in exchange for money, that's a rental agreement. The fact that the source of the possession-and-control terms is federal law is irrelevant to our interpretation of the endorsement. But federal law does control our interpretation of the owner-operator agreement because that agreement is " subject to" DOT regulations.
[¶42] Our analysis aligns with the purpose of Argonaut's bobtail insurance policy, providing coverage when Morales is using his truck for his own purposes, not when he is renting it to Land Truck. For the latter circumstances, federal law requires Land Truck to procure its own insurance to cover Morales when Land Truck is using his vehicle. 49 C.F.R. § 376.12(j)(1) (2012) (" The lease shall clearly specify the legal obligation of the authorized carrier to maintain insurance coverage for the protection of the public pursuant to [Federal Motor Carrier Safety Administration] regulations under 49 U.S.C. 13906. The lease shall further specify who is responsible for providing any other insurance coverage for the operation of the leased equipment, such as bobtail insurance." ).
[¶43] Accordingly, the " Trucker--Insurance for Non-Trucking Use" endorsement applies, and Argonaut has no duty to defend or indemnify Morales.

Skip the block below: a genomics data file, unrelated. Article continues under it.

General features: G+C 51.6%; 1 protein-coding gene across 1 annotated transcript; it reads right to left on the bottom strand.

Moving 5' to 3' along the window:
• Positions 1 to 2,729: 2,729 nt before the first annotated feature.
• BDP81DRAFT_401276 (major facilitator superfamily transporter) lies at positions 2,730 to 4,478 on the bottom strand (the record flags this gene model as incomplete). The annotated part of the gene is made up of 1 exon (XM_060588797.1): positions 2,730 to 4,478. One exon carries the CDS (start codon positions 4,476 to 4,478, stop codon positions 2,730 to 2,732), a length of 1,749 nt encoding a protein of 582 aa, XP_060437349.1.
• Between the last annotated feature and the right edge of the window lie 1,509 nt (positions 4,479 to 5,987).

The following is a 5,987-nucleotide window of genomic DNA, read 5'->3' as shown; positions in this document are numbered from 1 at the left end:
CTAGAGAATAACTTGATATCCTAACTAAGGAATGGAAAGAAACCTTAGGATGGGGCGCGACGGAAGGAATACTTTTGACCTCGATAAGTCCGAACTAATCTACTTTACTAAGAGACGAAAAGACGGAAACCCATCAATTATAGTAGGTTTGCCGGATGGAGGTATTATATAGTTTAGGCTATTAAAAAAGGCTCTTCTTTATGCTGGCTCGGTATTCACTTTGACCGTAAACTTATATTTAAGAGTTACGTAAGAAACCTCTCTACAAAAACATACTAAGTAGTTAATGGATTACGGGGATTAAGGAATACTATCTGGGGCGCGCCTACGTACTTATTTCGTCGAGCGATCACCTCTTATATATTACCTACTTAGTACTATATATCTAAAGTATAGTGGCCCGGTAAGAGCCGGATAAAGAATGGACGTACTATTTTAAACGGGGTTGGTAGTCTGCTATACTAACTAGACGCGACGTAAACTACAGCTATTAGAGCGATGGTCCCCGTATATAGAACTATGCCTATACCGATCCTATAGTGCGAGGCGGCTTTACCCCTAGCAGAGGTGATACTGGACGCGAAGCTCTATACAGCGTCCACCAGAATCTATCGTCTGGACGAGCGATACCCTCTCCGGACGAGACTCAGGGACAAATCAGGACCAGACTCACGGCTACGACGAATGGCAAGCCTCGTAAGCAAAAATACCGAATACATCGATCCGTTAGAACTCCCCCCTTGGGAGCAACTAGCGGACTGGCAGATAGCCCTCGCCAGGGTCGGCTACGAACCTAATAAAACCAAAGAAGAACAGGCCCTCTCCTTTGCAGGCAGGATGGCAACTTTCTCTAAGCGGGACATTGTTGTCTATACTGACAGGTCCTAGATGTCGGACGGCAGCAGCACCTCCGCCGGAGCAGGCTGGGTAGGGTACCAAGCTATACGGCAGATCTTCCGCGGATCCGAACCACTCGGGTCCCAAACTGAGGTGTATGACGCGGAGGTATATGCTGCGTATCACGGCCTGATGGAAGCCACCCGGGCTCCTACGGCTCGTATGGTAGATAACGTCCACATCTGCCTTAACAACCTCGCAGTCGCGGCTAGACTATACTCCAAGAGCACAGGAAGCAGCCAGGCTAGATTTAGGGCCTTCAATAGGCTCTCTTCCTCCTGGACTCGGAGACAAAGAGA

[¶44] Land Truck's Status as Insured
[¶45] As a threshold issue, Argonaut argues that the denial of a motion for summary judgment is not appealable. Arangold Corp. v. Zehnder, 187 Ill.2d 341, 357, 718 N.E.2d 191, 240 Ill.Dec. 710 (1999). This is true, but not here where the case is disposed of on cross motions for summary judgment. Ruby v. Ruby, 2012 IL App. (1st) 103210, ¶ 34.
[¶46] Appellants assert that Land Truck is an insured under Argonaut's policy. We disagree.
[¶47] Included under the " Who Is An Insured" section of Argonaut's policy, is " [a]nyone liable for the conduct of an 'insured' described above but only to the extent of that liability." But, the " Insurance for non-trucking use" endorsement adds, " Who Is An Insured does not include anyone engaged in the business of transporting property by 'auto' for hire who is liable for your conduct."